Professor Layton and The Azran Legacy (3DS) Review
- A simple and as effective a game premise as the day it first started
- Rich and detailed environments - the most lavish Layton yet
- Superb voice work and animation
- Engaging and entertaining story and puzzles
Not so much?
- Some of the mini-games an action sequences miss the mark
- Can become repetitive over time
- More of the same in many ways which might deter those saturated by the series
Professor Layton and The Azran Legacy represent the end of the line for our puzzle solving gentleman and his eager entourage of puzzle solvers. But can Herschel Layton draw us in for one last adventure? Professor Layton and The Azran Legacy sees the good professor continue in the pursuit of puzzle solving, helping those less able and […]
Professor Layton and The Azran Legacy represent the end of the line for our puzzle solving gentleman and his eager entourage of puzzle solvers. But can Herschel Layton draw us in for one last adventure?
Professor Layton and The Azran Legacy sees the good professor continue in the pursuit of puzzle solving, helping those less able and being an all-round gent about it. The trademark faux British air is still firmly in place and Luke once again has a fake English accent that reaches almost Dick Van Dyke levels of legend.
As ever a mystery is afoot that calls upon our hero to put his puzzle and mystery solving skills to the utmost test. Layton receives a letter from contemporary scholar Desmond Sycamore. In this letter Sycamore lays claim to the fact he has discovered a “living mummy”. Drawn by this outlandish statement Layton, Luke and Emmy make haste for the small town of Froenborg to commence immediate investigation – but all does not go well as strangers steal away the mummy before Layton and crew have a chance to fully investigate. The hunt is on to retrieve the mummy and delve in to the Azran mysteries.
Picking up Professor Layton and The Azran Legacy is almost like slipping in to a warm bath at the end of a long hard day. It just feels so comfortable and easy to slip in to that you already feel the stresses fall away. Professor Layton and The Azran Legacy offers the same trademark gently nudge and prod gameplay it always has. You’re pushed towards the next sequence of puzzles with the gentlest of prods that make you feel like you’re strolling at your own gentle pace.
The adventure takes a turn for the more grandiose this time around with the Professor and friends traipsing to various locations around the globe. This feels like Level 5 wanted to give a little something back to long-time fans of the series by offering Layton’s most lavish and rich story yet. This is evident in many ways, including the meticulously crafted images for the world. The inventive contraptions and designs as well as the robust and perfectly delivered amount of voice work in the game.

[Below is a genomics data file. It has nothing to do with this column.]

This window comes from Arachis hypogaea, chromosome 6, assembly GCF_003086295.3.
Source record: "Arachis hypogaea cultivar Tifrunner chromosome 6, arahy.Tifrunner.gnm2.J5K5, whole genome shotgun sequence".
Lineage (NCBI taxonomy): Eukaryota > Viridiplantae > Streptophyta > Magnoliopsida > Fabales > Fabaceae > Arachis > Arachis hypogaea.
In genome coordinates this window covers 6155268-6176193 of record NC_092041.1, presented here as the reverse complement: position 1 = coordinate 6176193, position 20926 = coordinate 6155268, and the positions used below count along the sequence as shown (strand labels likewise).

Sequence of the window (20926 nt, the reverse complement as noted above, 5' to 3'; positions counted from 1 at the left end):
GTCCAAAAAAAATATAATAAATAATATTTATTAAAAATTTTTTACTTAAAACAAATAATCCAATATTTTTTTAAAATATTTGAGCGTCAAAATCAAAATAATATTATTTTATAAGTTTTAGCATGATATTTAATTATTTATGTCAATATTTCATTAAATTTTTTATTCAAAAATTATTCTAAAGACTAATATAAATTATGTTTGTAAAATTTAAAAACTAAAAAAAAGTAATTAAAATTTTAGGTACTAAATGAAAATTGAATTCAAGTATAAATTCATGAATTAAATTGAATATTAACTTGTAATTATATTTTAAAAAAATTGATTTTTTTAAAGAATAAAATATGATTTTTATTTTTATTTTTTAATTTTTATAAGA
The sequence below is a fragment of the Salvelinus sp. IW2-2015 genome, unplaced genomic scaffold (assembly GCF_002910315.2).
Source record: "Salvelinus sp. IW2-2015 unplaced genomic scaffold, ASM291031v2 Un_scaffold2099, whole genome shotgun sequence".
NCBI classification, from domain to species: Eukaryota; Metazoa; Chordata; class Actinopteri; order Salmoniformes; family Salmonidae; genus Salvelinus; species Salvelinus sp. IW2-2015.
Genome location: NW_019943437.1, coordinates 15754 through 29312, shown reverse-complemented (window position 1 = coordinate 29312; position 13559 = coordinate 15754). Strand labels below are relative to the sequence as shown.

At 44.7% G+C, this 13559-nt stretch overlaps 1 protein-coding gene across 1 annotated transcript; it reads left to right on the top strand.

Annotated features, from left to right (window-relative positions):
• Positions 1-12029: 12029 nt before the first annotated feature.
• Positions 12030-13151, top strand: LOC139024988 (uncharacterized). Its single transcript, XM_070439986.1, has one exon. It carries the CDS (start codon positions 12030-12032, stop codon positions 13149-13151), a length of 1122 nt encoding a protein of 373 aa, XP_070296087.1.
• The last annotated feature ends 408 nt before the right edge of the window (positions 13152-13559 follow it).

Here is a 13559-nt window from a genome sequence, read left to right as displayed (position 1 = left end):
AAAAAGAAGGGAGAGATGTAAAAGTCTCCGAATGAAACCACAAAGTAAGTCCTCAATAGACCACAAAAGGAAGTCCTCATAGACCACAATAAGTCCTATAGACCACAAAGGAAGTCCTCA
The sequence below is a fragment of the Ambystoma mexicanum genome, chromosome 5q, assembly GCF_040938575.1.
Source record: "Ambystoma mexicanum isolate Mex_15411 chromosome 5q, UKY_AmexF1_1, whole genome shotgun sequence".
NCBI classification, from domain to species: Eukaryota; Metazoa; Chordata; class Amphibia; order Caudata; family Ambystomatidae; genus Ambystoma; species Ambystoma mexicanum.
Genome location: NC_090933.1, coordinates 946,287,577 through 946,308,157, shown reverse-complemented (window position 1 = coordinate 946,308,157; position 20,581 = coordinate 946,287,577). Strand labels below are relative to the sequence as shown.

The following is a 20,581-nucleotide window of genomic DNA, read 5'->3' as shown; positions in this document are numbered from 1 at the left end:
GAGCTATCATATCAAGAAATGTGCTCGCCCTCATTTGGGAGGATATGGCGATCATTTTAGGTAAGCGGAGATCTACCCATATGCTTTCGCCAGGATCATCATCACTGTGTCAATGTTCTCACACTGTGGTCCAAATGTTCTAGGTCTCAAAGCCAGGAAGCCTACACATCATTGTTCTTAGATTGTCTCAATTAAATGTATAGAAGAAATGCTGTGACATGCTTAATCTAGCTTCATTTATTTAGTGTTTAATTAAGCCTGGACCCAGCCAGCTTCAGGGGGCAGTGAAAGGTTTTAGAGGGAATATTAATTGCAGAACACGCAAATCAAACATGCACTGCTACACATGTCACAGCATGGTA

Puzzles appear to have been woven in to the fabric of the game with more success than in previous titles in the series. More often than not you’ll feel a real sense that the puzzle does actually belong in that part of the game world rather than is just a construction placed there to serve the gameplay progression. As before each puzzle is worth XX number of Picarats. The more efficient your puzzle solving the more Picarats you’ll be getting. Also, hint coins are hidden around levels just as previous titles and come in handy when stuck on puzzles at certain stages.
The many locations on offer in the game (Scotland Yard, Russia, South Africa and many others) all server up the game in a similar fashion to the previous titles. Each is a small explorable section of map with various puzzles set around. These puzzles will open up certain areas, or unlock characters of new dialogue which will progress the story along. Puzzles this time out appear to put more emphasis on knowledge of a mathematical nature. Luckily these are presented in an engaging and fun way that never feels like just another math lesson.
New collectibles and sub-games have been layered in as with previous titles. As ever these are superfluous to the main quest but do offer a small break from the norm and a reason to go back after completion. Blooms and Shrooms, a sort of pacifists Bomberman clone, was possibly a favourite of these for me.
“Puzzle Solving is a most gentlemanly pursuit” remarks Professor Layton in the start of Professor Layton and The Azran Legacy. And what better gentleman to walk us through these glorious puzzles than the good professor himself?
Professor Layton and The Azran Legacy is a larger, more sprawling and ambitious title than any that have gone before it – it’s also probably my favourite since The Curious Village offering up a wonderful and rich story.
Sure there are a few contrivances, some tenuous puzzles, the odd hit/miss of the mini games and some repetition to the game but on the whole this is a fitting and commendable finish to the series.
Whether this is your first foray in to the world of Professor Layton, or like me your sixth, there is still so much to appreciate and enjoy from such a rich and finely crafted title.
Professor Layton and The Azran Legacy is the most fitting send off any Layton fan could hope for.